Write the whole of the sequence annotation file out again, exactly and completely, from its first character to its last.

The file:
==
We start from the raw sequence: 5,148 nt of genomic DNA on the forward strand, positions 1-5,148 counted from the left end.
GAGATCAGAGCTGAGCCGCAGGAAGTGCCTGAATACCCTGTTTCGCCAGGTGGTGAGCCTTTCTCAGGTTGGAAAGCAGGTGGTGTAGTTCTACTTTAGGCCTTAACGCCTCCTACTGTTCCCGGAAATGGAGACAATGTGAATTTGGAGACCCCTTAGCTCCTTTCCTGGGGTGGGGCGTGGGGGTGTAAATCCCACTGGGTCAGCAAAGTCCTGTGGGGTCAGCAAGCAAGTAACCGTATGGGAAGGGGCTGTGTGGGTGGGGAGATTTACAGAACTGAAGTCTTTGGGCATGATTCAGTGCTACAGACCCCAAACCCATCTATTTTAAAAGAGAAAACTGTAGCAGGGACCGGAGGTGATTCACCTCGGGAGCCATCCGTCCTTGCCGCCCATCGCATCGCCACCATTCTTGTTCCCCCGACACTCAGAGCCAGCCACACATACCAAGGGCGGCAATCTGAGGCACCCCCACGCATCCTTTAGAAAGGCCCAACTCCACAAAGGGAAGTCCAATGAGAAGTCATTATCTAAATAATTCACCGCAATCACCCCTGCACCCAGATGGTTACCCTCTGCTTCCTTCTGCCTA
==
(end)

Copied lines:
We start from the raw sequence: 5,148 nt of genomic DNA on the forward strand, positions 1-5,148 counted from the left end.
GAGATCAGAGCTGAGCCGCAGGAAGTGCCTGAATACCCTGTTTCGCCAGGTGGTGAGCCTTTCTCAGGTTGGAAAGCAGGTGGTGTAGTTCTACTTTAGGCCTTAACGCCTCCTACTGTTCCCGGAAATGGAGACAATGTGAATTTGGAGACCCCTTAGCTCCTTTCCTGGGGTGGGGCGTGGGGGTGTAAATCCCACTGGGTCAGCAAAGTCCTGTGGGGTCAGCAAGCAAGTAACCGTATGGGAAGGGGCTGTGTGGGTGGGGAGATTTACAGAACTGAAGTCTTTGGGCATGATTCAGTGCTACAGACCCCAAACCCATCTATTTTAAAAGAGAAAACTGTAGCAGGGACCGGAGGTGATTCACCTCGGGAGCCATCCGTCCTTGCCGCCCATCGCATCGCCACCATTCTTGTTCCCCCGACACTCAGAGCCAGCCACACATACCAAGGGCGGCAATCTGAGGCACCCCCACGCATCCTTTAGAAAGGCCCAACTCCACAAAGGGAAGTCCAATGAGAAGTCATTATCTAAATAATTCACCGCAATCACCCCTGCACCCAGATGGTTACCCTCTGCTTCCTTCTGCCTA